This week, NPR has revealed that the U.S. military conducted chemical weapons experiments on American soldiers and sailors during World War II.
It also found the Veterans Administration did little to help the thousands of veterans exposed to mustard gas.
John Tedesco, 88, is a Tampa Bay area veteran who said he was exposed to mustard gas in basic training — before he shipped out to the Pacific in 1944.
Like many who enlisted during World War II, Tedesco was young when he signed up for the Navy in November 1943. It was less than a month after he turned 17 years old.
By January 1945, Tedesco and several friends from Erie, Pennsylvania were in boot camp together at the Great Lakes Naval Training Station just north of Chicago.
That’s where Tedesco said he and a couple of his buddies were exposed to mustard gas. He said no one objected – at the time – you did what you were told to do.
“We were all young, 17 years old – 18 years old. You know,” Tedesco said.
He doesn’t remember the specifics of the mustard gas test — but he recalls what came next.
“The day after, I remember, they used to have two doctors and corpsmen come at noon and they checked us over,” Tedesco said. “For about a week, they did this and then we never seen them no more. That was it.”
In a few months, Tedesco was on his way to the Solomon Islands in the Pacific and later New Guinea. He would serve 21 months overseas. He was discharged May 2, 1946 in California.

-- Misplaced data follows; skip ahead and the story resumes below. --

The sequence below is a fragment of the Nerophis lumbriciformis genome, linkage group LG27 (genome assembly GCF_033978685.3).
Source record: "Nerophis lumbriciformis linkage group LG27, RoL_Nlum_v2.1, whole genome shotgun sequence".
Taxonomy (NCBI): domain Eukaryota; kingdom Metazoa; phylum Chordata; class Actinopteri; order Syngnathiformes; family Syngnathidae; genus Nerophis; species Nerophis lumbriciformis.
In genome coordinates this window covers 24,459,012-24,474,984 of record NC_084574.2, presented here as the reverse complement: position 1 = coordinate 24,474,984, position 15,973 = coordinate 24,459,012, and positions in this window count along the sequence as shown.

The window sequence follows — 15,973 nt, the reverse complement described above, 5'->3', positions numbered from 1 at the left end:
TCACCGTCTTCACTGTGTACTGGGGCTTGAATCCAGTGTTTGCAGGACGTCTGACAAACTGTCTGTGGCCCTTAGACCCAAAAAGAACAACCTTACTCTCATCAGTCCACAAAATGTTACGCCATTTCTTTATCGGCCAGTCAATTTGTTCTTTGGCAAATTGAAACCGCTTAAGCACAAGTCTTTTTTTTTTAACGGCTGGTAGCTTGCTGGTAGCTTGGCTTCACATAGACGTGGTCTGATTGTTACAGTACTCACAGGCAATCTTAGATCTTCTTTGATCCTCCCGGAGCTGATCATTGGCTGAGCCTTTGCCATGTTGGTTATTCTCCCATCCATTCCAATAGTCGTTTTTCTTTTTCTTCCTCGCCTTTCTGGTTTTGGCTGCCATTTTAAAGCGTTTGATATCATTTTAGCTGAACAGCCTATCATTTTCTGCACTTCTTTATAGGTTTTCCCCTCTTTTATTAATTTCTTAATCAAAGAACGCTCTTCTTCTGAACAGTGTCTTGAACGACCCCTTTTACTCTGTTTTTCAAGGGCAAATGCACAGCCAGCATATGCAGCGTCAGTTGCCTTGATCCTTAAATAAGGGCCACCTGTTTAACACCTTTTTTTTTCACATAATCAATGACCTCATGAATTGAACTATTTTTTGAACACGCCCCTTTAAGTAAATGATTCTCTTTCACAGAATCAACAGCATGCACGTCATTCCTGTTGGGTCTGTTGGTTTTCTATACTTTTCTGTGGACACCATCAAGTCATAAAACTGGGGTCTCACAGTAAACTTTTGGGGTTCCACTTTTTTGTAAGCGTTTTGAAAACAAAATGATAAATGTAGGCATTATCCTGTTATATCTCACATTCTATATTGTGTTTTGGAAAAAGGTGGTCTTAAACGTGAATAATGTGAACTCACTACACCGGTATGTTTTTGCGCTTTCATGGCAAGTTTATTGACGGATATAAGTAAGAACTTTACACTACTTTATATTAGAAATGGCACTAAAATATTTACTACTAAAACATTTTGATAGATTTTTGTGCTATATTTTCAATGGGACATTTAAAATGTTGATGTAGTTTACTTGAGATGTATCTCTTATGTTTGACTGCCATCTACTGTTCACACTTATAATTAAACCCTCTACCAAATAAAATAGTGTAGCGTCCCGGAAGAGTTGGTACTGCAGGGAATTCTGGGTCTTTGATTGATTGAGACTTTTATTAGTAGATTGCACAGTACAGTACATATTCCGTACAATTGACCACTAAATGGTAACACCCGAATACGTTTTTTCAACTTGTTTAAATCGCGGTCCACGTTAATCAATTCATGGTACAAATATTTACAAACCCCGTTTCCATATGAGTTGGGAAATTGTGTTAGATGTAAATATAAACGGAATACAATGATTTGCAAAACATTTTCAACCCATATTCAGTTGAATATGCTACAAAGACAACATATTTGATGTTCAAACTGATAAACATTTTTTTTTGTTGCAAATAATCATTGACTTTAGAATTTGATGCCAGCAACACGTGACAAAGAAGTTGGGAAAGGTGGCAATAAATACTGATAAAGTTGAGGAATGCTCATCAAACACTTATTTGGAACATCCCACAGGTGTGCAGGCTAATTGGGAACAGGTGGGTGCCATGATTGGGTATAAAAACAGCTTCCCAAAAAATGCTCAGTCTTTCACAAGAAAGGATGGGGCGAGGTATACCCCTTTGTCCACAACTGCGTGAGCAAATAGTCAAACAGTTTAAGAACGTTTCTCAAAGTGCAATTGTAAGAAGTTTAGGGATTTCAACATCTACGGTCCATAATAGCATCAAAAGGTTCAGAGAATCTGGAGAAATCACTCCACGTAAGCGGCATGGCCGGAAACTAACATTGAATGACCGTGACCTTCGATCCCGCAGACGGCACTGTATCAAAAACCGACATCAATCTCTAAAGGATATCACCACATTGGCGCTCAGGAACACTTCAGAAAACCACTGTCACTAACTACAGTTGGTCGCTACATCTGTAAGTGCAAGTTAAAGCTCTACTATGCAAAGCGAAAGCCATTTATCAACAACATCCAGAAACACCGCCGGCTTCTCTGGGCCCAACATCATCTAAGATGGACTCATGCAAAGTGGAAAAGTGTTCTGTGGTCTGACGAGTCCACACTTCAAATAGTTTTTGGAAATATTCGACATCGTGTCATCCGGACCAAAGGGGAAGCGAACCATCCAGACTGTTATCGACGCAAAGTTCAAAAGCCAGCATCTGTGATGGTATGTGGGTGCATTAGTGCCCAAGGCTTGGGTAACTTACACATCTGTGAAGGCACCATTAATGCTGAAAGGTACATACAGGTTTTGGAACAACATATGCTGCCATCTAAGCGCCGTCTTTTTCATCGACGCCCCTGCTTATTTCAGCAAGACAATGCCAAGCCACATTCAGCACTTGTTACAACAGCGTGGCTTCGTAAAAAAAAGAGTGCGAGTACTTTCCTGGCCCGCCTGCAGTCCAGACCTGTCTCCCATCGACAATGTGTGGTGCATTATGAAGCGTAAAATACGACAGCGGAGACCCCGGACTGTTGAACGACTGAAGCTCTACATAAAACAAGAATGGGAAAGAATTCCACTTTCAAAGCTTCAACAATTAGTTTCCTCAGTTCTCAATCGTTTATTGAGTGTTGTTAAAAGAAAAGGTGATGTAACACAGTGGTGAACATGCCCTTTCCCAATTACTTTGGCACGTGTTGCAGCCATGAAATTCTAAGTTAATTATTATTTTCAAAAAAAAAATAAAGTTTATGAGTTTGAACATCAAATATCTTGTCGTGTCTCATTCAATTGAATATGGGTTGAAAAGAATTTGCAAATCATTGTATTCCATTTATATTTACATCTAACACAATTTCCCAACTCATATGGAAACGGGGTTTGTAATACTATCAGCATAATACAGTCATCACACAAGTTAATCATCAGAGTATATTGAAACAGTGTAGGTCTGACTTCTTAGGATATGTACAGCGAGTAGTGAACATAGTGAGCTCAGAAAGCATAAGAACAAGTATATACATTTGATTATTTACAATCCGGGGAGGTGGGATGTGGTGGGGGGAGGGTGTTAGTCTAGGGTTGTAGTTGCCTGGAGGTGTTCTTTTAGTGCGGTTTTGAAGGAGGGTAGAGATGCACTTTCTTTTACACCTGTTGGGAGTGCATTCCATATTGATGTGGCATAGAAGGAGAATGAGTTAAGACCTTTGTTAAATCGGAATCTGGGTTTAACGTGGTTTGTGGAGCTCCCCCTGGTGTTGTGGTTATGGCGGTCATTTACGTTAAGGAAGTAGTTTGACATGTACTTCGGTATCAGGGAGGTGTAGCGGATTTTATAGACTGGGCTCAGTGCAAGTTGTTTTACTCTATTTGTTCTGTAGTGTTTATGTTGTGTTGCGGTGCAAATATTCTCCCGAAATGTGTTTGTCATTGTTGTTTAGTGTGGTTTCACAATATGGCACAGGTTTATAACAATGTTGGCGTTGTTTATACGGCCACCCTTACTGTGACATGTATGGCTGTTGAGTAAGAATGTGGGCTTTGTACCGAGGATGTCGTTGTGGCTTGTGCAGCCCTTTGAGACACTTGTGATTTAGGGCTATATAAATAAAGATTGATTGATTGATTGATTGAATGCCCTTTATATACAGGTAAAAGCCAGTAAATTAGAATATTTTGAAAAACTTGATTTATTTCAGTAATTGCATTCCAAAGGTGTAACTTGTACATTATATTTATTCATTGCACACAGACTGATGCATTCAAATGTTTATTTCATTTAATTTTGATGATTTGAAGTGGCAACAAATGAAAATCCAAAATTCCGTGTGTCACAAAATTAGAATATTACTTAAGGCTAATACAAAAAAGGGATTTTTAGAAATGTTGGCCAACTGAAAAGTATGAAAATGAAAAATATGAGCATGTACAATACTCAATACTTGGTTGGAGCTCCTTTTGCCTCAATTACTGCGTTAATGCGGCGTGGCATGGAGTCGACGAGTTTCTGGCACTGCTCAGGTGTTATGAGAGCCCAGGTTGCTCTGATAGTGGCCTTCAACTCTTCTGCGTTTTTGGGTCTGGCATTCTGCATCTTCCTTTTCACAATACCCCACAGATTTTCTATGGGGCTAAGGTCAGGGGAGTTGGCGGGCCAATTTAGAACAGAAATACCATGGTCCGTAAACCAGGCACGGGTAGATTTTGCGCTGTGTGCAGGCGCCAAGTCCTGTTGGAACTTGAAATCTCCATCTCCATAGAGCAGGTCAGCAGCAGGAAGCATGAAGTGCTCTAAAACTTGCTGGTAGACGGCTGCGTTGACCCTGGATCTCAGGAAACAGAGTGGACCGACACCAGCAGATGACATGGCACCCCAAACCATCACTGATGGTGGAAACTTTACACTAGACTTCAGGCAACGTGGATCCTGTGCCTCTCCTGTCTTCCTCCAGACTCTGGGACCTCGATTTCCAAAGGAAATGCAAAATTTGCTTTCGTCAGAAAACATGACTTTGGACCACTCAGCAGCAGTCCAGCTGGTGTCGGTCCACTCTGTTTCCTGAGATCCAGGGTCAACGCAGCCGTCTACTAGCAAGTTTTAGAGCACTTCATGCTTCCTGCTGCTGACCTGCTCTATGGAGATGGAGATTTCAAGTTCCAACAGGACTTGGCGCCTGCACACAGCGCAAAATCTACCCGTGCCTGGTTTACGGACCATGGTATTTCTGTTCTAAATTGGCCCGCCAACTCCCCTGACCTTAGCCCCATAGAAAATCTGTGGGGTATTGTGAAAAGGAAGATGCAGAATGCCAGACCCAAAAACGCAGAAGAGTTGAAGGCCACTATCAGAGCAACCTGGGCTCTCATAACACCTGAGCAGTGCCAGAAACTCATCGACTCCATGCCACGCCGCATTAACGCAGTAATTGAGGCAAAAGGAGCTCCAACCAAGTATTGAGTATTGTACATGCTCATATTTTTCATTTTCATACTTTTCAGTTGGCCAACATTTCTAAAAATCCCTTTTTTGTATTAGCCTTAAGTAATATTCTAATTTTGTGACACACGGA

“I’ve had breathing problems ever since I went into the Navy,” Tedesco said. “I don’t know if it was because I started smoking while I was in the Navy or if it was the mustard gas. But something’s bothered me ever since.”
Tedesco said he suffers from asthma and had to retire early from his job as a carpenter and building contractor, at age 57, because of chronic breathing problems.
He said he and some of his friends filed claims with the VA in 1991 when the mustard gas experiments were declassified. Their quest was written up in the local Erie newspaper.
But Tedesco said his claim was denied. He said he tried again when he got more proof – a copy of a letter a friend wrote while they were in boot camp together.
“And in that letter, he mentioned that we were mustard gassed and he had my name mentioned that we were there,” Tedesco said.
But again, the VA denied his claim, Tedesco said.
That’s when he just let it go because he didn’t want to jeopardize the disability payment he does receive for hearing loss and a leg wound suffered in the war.
The VA has responded to NPR’s series on Broken Promises To Vets Exposed To Mustard Gas and lawmakers are promising take action including U.S. Rep. Gus Bilirakis, vice-chairman of the US House Committee on Veterans Affairs. Bilirakis’ office has reached out to Tedesco to offer help getting his VA claim reviewed.